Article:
Is it as safe to drink tap water in Paterson as it is in more affluent, whiter communities nearby, such as Wayne? EDGI’s new tool, available at sdwa-eew.streamlit.app, is designed for college students to answer questions such as this and explore the intersection of drinking water safety with social justice in New Jersey.
I grew up in unincorporated Snohomish County, Washington—an area I often characterized, at the time, as the kind of place where people have guns and horses. As a kid, the woods behind my house felt like an endless adventure: a massive Pacific Northwest wetlands, where beavers would build ever-changing dams you might cross on foot (if you didn’t fall in), where stickerbushes grabbed at your clothes, and dripping thick underbrush would open up into spacious cedar groves that, even to a child, felt sacred.
This October marks the 50th anniversary of the 1972 Clean Water Act (CWA). With the original goal of eliminating point-source pollution within ten years, the CWA articulated nationwide water quality standards to protect both public health and wildlife habitats. Fifty years later, and over seventy years after the onset of hydraulic fracturing (or fracking), federal loopholes and the structure of the CWA itself have left fracking largely unregulated.
This month at the Science Writers 2022 Conference, EDGI members Kelsey Breseman and Eric Nost will host the virtual workshop ‘What’s in the Water? Stories in Federal Environmental Data’, demonstrating how science writers can utilize an open-source data science tool to discover stories and develop insights from the EPA’s records on Clean Water Act (CWA) pollution permits.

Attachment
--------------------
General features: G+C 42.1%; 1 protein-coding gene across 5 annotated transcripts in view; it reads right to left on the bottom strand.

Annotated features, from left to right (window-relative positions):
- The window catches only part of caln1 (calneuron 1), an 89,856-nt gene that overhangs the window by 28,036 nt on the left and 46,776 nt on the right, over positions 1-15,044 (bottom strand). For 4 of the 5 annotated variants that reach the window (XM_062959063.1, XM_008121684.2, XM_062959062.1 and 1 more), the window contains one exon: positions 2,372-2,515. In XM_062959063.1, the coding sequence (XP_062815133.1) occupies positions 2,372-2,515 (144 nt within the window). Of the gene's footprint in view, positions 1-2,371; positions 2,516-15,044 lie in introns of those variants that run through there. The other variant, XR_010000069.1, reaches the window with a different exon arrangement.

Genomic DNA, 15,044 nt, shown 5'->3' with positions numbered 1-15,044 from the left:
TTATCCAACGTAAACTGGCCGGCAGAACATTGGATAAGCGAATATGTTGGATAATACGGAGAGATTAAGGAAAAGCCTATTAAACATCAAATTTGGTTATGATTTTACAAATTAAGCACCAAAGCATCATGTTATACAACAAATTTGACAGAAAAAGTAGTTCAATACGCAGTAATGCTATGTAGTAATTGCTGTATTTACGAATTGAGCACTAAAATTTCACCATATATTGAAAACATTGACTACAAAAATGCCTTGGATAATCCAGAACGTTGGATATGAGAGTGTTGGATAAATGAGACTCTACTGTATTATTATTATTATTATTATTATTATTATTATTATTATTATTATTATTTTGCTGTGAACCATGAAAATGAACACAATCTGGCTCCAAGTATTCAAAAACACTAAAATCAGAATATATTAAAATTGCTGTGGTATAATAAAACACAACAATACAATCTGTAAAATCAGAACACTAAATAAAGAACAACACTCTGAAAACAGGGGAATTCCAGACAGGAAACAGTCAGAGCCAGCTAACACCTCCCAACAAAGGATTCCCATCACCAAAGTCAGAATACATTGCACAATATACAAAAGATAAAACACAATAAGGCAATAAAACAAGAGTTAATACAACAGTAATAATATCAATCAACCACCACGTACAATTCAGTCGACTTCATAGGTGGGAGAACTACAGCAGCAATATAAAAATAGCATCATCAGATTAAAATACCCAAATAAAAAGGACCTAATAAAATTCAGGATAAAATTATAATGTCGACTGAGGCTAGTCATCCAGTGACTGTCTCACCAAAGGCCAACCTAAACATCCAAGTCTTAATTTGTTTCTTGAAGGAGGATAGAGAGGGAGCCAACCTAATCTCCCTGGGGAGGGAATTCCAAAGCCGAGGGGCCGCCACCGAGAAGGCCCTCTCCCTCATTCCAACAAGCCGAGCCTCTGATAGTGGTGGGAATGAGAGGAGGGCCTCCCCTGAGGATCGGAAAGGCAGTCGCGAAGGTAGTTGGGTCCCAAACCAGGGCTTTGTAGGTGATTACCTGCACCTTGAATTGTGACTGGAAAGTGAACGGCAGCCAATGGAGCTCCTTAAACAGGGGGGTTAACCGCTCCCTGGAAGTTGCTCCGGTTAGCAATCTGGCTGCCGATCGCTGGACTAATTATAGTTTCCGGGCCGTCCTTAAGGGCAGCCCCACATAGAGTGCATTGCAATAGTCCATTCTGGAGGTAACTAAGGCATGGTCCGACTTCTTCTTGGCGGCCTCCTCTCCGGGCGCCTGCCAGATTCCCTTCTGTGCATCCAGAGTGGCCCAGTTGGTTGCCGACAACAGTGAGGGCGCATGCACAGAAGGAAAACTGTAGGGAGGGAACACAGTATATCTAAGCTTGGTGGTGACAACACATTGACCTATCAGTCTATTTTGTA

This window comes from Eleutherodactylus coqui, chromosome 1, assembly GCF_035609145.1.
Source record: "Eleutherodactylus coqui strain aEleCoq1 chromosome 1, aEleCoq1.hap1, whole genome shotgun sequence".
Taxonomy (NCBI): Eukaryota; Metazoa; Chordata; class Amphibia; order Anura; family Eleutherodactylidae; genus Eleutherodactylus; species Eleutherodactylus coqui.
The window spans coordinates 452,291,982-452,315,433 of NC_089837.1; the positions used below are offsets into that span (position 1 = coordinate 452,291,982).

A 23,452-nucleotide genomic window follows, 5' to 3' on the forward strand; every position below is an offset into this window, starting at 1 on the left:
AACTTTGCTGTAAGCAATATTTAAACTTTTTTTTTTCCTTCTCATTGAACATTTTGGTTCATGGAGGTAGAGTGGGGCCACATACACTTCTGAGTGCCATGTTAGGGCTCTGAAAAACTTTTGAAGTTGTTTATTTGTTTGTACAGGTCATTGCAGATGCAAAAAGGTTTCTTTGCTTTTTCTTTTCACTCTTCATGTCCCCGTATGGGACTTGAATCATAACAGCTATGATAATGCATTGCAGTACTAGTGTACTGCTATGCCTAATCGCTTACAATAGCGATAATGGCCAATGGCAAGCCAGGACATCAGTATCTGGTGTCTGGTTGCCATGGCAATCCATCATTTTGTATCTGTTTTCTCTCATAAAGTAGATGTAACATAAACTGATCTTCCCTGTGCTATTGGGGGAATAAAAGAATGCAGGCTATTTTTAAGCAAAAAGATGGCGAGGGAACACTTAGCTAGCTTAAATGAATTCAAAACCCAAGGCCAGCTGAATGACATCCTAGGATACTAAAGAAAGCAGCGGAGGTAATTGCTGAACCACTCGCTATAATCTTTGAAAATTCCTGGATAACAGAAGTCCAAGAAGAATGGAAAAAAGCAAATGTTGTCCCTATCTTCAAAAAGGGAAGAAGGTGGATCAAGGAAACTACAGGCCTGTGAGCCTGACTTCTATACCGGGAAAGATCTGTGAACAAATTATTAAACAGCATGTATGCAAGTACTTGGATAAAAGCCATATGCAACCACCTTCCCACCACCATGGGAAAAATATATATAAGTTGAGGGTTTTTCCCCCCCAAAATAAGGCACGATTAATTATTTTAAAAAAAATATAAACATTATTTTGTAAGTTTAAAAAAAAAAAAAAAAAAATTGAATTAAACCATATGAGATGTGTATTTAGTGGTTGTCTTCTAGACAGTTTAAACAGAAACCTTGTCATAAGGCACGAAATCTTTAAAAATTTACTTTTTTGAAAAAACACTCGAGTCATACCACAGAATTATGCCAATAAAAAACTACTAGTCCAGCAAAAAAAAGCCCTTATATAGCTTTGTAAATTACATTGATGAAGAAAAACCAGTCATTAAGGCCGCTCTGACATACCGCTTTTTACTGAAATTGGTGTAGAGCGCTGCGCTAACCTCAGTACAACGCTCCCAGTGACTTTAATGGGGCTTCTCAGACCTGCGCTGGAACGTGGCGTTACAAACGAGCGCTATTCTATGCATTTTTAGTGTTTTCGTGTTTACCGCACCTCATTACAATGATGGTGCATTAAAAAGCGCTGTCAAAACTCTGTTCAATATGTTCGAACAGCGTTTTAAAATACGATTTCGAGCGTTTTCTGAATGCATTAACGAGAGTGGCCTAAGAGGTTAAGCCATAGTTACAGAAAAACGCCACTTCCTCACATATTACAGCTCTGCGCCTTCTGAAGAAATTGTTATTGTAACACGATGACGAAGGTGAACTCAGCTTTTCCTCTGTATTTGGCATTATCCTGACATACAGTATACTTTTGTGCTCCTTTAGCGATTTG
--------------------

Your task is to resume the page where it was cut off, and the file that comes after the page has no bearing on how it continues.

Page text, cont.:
Webmaps that are meant to evaluate and “screen” neighborhoods for environmental injustices have seen a lot of interest in both the United States and Canada lately. From informing where to distribute climate funding in the US as “Justice 40” to Canada’s Bill C-226, the pursuit of environmental equity has led to a strongly felt need for data and mapping tools that overlay environmental health with racial and income disparities.
nationwide strategy to research and redress the disproportionate harms that Indigneous, racialized, and other socio-economically marginalized communities face from industrial pollution.
Image from Unsplash. By Kelsey Breseman The Sauk-Suiattle Indian Tribe is bringing […]
Image shows the beta version of the federal Climate and Economic Justice […]
The Environmental Data & Governance Initiative’s analysis of the most recent EPA […]
In this post, we introduce EEW’s new open-source Jupyter Notebook for analyzing greenhouse gasses (GHGs) by the entities that either supply or emit them. This tool contributes to a reframing of accountability for climate change in terms of fossil fuel capitalism.